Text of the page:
MAY 5, 1997
New technology converts coins to charitable giving
Twenty-nine non-profit organizations have teamed up with Coinstar, Inc. to introduce Coins that Count, a new program that begins May 7. Coinstar, Inc. owns and operates a network of self-service coin-counting machines in supermarkets, such as the ones in Woodinville Stock Market and area QFCs.
Now computerized messages on each Coinstar machine will prompt users to choose between donating their coins to a participating charitable organization, or making a personal coins to cash transaction. Once the donation feature is selected, the Coinstar machine will prompt users to enter a choice of which organization. The donor will then pour in the coins and the machine will count them and provide the donor with a tax-deductible receipt for the full value of the gift.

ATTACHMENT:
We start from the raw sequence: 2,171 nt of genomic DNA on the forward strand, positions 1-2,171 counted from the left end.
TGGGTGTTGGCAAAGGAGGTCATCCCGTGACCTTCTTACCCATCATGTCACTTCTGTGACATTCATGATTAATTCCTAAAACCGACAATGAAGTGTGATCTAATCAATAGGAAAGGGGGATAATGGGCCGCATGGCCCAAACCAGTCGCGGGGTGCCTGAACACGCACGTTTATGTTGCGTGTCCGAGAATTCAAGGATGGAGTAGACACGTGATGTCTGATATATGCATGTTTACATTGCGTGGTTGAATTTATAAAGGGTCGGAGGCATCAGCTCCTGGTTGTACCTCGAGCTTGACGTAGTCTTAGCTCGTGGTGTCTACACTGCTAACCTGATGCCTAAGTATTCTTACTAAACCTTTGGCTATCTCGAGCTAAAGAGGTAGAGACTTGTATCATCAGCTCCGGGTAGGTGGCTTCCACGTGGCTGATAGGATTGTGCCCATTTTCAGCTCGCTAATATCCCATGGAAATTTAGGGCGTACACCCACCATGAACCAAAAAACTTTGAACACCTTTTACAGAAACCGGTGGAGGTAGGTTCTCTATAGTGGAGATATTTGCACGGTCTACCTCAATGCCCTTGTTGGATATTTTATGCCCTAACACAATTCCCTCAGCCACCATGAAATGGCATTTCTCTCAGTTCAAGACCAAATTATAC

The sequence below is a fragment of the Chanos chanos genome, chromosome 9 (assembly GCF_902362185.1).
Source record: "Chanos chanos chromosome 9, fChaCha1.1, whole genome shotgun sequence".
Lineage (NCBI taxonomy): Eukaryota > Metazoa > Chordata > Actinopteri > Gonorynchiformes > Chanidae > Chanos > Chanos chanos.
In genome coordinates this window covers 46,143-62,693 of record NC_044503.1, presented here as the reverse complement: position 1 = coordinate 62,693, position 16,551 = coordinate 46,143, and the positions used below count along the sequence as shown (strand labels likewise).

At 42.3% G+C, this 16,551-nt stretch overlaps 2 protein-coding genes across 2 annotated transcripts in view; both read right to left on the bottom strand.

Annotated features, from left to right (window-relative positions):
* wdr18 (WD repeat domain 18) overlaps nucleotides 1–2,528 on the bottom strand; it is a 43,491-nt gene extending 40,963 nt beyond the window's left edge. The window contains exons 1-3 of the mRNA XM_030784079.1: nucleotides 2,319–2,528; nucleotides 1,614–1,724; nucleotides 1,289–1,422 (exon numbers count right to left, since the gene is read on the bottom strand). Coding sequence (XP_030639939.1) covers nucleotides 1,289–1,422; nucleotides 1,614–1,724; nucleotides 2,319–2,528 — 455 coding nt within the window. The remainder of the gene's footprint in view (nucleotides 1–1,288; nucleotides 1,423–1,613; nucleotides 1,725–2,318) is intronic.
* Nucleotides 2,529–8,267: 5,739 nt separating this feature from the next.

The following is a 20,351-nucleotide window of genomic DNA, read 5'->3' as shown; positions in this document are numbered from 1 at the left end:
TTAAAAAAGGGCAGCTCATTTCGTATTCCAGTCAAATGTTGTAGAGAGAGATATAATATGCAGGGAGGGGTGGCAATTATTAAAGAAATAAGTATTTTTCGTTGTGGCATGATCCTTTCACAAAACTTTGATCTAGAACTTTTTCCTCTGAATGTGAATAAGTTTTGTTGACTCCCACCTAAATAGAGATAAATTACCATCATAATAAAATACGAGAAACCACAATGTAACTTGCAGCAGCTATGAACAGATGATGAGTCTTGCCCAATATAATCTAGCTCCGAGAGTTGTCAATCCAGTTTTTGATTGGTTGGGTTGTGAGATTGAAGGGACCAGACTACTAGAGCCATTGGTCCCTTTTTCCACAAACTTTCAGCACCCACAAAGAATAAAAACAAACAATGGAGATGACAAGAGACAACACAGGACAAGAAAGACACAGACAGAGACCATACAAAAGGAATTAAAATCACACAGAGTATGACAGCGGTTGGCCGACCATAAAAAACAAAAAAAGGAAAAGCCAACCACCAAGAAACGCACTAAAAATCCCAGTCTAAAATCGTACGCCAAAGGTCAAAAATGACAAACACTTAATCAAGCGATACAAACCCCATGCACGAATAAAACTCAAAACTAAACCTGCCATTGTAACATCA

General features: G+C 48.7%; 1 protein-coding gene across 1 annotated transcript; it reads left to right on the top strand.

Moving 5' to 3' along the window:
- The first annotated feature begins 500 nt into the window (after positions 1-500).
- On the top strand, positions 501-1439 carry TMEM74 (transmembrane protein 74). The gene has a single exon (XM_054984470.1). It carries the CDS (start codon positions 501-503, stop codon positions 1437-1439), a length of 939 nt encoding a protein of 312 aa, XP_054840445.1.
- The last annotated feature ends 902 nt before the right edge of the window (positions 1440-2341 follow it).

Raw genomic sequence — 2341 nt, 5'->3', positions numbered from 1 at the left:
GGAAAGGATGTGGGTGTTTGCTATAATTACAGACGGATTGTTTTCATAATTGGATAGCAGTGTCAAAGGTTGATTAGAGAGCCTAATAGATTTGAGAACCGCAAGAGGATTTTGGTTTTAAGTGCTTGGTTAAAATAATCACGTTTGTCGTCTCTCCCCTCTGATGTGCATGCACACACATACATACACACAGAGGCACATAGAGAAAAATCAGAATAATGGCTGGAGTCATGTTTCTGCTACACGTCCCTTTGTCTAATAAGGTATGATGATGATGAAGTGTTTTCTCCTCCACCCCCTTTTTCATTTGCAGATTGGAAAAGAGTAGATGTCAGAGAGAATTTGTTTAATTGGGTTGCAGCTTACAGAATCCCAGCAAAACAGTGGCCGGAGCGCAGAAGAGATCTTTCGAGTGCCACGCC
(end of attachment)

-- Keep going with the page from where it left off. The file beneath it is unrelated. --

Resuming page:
It is estimated that Puget Sound area residents have approximately $67 million in coins sitting idle in their homes, and that more than $20,000 in coins are actually thrown away each day.
"I am really committed to using Coinstar technology to connect with the community," said Jens Molbak, founder and CEO of Coinstar. "We want to demonstrate that this can work for our non-profit partners."
Non-profit organizations participating in the Coins that Count program represent a cross-section of community interests including 501(c)(3) organizations benefiting the arts, environment, social services, medical research, and education.